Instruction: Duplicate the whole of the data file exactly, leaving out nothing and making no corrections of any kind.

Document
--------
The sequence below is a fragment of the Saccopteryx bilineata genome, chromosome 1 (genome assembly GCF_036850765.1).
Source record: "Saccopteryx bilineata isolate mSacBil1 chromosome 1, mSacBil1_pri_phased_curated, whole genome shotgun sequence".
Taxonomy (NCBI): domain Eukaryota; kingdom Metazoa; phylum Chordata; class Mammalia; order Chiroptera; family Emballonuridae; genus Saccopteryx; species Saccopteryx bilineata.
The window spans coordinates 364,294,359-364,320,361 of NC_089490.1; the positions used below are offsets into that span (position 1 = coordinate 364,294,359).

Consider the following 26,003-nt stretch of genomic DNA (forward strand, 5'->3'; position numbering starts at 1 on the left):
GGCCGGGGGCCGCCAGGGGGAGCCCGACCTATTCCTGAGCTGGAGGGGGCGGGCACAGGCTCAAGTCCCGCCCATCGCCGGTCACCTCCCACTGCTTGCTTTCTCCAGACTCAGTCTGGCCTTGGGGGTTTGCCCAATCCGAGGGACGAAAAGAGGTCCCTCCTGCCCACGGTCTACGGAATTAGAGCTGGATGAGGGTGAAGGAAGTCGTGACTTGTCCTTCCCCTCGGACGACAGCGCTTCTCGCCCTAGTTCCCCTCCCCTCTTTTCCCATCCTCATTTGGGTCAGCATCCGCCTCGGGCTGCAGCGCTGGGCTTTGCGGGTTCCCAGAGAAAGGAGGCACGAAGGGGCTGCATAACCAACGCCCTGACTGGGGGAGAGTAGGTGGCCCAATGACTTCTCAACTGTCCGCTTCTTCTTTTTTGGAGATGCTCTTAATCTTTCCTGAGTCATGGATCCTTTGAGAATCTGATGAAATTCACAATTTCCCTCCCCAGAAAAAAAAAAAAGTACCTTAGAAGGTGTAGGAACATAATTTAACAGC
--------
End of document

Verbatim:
The sequence below is a fragment of the Saccopteryx bilineata genome, chromosome 1 (genome assembly GCF_036850765.1).
Source record: "Saccopteryx bilineata isolate mSacBil1 chromosome 1, mSacBil1_pri_phased_curated, whole genome shotgun sequence".
Taxonomy (NCBI): domain Eukaryota; kingdom Metazoa; phylum Chordata; class Mammalia; order Chiroptera; family Emballonuridae; genus Saccopteryx; species Saccopteryx bilineata.
The window spans coordinates 364,294,359-364,320,361 of NC_089490.1; the positions used below are offsets into that span (position 1 = coordinate 364,294,359).

Consider the following 26,003-nt stretch of genomic DNA (forward strand, 5'->3'; position numbering starts at 1 on the left):
GGCCGGGGGCCGCCAGGGGGAGCCCGACCTATTCCTGAGCTGGAGGGGGCGGGCACAGGCTCAAGTCCCGCCCATCGCCGGTCACCTCCCACTGCTTGCTTTCTCCAGACTCAGTCTGGCCTTGGGGGTTTGCCCAATCCGAGGGACGAAAAGAGGTCCCTCCTGCCCACGGTCTACGGAATTAGAGCTGGATGAGGGTGAAGGAAGTCGTGACTTGTCCTTCCCCTCGGACGACAGCGCTTCTCGCCCTAGTTCCCCTCCCCTCTTTTCCCATCCTCATTTGGGTCAGCATCCGCCTCGGGCTGCAGCGCTGGGCTTTGCGGGTTCCCAGAGAAAGGAGGCACGAAGGGGCTGCATAACCAACGCCCTGACTGGGGGAGAGTAGGTGGCCCAATGACTTCTCAACTGTCCGCTTCTTCTTTTTTGGAGATGCTCTTAATCTTTCCTGAGTCATGGATCCTTTGAGAATCTGATGAAATTCACAATTTCCCTCCCCAGAAAAAAAAAAAAGTACCTTAGAAGGTGTAGGAACATAATTTAACAGC